Just having the opportunity to see Tony Cairoli race on home soil after announcing his retirement at the end of this year was worth the whole trip. I’m sincerely glad he was able to bounce back after the gnarly crash he had just the week before in Sardegna. I’ve always wanted to see him race in person and he is universally loved in Italy—this made the environment around the track both special and exciting the entire time. Seeing him take the track in person and rally back in the second moto from a first turn pileup in the first moto was such a cool experience.
I’ve heard about how fast Jeffrey Herlings is for years and have seen the videos of him winning pretty much anywhere he goes. It was exciting and pretty shocking to see him just check out the way he did—especially in the mud during his second moto. Damn he’s smooth and fast!
Ruminations, Questions, Opinions, Futures:
As an American when I think about this year’s MXoN outcome mixed emotions and a myriad of unknowns come to mind. When I get over being bummed and really consider key absences from MXoN this year, my first thought is how many international riders are now more or less permanent fixtures in American motocross and supercross—this certainly impacted what we saw this year just as much or more than the absence of an American Team. It’s hard to know how an American (or Puerto Rican team) would have done—looking at U.S. team results from the past few years coupled with the muddy track conditions who knows. And what about an Australian team??? I can only hope we’ll get to see those things happen not just next year, but in the coming years as well. It’s pretty clear (barring another pandemic catastrophe) scheduling, event prioritization, and proper support for the riders will have to be improved amongst all governing bodies when it comes to getting the right talent on the right teams. Having a 2021 event in the middle of the MXGP season and right at the end of a grueling U.S. motocross season is a tough scheduling pill to swallow. It has been well documented in other places the Americans have had difficulties with team selections because of scheduling commitments in the past. Factoring in that many of the best Americans have been more or less retiring in their mid-20s (most citing burnout) makes things even more difficult, but I digress.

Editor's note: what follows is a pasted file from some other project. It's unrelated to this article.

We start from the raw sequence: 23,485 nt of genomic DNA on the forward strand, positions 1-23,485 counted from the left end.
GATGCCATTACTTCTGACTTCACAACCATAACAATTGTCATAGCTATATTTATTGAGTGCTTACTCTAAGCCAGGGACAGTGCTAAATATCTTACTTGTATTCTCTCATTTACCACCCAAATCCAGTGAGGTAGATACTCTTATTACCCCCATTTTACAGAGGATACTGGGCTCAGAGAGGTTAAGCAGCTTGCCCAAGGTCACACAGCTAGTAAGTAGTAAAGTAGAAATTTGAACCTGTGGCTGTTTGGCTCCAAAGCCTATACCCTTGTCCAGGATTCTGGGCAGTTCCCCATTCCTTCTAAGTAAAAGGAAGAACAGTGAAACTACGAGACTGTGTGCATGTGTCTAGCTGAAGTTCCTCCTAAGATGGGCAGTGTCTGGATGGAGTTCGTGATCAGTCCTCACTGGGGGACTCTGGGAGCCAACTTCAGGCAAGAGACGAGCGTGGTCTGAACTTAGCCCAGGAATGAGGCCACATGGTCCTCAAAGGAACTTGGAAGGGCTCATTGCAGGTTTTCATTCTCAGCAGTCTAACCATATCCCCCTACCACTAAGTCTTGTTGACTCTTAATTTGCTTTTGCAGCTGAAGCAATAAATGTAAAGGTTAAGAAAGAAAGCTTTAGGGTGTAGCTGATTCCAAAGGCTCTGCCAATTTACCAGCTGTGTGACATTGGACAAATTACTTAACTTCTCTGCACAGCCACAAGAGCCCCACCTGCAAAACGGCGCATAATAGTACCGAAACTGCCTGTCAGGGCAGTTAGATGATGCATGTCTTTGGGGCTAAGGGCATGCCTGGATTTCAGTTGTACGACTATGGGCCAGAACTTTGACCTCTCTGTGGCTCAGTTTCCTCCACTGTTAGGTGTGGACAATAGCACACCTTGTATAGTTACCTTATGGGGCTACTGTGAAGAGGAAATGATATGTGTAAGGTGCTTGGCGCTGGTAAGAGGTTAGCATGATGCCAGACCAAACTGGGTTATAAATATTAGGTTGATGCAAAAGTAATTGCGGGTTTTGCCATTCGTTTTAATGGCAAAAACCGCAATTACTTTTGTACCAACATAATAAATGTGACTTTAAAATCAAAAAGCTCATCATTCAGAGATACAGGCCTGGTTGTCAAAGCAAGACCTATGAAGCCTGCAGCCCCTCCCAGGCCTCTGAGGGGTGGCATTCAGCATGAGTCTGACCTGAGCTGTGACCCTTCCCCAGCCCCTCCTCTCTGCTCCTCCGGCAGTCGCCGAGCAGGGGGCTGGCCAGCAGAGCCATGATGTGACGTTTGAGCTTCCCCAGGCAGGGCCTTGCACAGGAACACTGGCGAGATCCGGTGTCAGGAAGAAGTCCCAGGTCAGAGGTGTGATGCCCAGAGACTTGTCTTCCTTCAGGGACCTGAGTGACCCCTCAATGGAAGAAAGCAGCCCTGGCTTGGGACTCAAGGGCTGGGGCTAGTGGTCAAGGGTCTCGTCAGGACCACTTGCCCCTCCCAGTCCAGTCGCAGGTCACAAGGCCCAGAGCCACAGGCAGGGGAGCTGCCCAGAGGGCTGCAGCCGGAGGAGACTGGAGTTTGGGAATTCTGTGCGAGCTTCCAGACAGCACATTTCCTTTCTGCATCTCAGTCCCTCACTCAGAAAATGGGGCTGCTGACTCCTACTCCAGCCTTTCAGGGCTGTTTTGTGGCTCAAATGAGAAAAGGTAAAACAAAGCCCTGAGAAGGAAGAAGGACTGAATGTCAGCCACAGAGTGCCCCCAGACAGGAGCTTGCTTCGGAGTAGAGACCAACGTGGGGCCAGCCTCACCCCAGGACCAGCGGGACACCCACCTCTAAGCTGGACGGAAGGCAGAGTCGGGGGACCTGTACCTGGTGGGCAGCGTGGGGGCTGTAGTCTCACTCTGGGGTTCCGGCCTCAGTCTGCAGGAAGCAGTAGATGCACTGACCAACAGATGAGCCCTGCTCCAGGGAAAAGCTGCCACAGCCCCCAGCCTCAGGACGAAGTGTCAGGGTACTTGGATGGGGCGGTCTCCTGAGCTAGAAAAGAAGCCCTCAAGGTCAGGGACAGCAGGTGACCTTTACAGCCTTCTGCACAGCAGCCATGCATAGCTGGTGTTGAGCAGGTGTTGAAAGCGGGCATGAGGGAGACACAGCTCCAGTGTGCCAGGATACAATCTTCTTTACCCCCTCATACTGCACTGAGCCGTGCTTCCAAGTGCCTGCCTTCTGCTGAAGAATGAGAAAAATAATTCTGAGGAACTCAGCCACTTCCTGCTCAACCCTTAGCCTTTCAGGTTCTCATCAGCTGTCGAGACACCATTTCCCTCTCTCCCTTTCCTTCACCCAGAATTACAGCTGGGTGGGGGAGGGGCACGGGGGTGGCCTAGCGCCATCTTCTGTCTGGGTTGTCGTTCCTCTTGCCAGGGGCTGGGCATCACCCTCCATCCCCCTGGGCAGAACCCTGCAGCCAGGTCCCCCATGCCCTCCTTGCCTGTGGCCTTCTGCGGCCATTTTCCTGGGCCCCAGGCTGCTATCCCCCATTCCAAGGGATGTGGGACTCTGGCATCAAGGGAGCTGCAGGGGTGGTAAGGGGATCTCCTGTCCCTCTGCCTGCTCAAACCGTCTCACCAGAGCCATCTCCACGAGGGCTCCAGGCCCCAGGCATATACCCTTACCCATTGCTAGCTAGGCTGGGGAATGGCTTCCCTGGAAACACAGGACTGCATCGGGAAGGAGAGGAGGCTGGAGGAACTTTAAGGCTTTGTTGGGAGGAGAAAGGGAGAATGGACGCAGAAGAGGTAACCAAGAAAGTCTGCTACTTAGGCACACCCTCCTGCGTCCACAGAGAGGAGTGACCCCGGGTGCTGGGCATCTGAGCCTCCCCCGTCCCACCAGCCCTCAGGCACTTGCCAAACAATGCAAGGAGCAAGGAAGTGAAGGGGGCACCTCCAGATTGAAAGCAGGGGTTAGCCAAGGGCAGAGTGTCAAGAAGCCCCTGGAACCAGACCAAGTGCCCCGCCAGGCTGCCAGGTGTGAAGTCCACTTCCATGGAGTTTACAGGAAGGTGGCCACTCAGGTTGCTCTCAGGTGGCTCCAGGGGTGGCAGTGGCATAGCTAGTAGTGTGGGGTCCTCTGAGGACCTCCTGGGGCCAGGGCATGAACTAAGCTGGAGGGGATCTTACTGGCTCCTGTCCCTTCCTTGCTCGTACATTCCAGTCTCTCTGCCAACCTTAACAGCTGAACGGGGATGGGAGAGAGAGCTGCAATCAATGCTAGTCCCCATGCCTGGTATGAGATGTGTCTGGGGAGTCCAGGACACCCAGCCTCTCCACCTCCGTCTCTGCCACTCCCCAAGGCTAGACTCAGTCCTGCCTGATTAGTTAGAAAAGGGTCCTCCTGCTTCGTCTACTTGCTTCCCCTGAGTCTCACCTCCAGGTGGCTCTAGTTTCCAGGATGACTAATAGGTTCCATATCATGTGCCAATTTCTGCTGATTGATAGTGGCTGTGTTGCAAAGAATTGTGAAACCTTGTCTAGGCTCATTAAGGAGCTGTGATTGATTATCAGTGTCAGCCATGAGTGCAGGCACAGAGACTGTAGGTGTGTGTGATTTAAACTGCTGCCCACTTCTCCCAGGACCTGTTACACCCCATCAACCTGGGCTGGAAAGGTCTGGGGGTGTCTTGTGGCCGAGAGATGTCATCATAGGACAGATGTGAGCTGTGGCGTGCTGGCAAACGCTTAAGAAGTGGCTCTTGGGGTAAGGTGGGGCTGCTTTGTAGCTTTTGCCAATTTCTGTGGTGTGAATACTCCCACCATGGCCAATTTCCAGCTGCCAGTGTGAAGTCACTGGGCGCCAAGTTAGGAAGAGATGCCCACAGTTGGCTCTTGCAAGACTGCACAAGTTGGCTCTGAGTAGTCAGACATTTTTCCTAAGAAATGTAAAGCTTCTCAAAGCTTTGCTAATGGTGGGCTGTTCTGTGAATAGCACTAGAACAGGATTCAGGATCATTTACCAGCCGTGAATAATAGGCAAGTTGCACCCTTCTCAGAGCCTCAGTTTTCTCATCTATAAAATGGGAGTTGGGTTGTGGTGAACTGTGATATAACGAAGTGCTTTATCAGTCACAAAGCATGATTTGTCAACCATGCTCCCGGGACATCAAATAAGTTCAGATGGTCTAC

I suspect if you asked the average non-American spectator at this year’s event about the impact of the teams not participating the collective answer would have been—meh. Not because they wouldn’t want to see those riders—I know they would have, but because after the last year and a half people just aren’t surprised by disappointment. Weaponizing that disappointment by not supporting the event is unacceptable in my mind, though. I saw comments on the MXGP instagram leading up the the event that it shouldn’t be held because “nobody will be there.” That’s both inaccurate and unfair for the riders and teams from the international moto community who were in attendance—they had nothing to do with the teams that were unable to attend nor could they change those outcomes. I was incredibly impressed by the venue and the riders—in particular those that already have championships and nothing to prove that put their health at risk in the middle of their MXGP season to race this event. When it all boils down for me, I’m incredibly glad I got to go. The experience just made me want to attend another MXoN in the future—hopefully with all teams in attendance.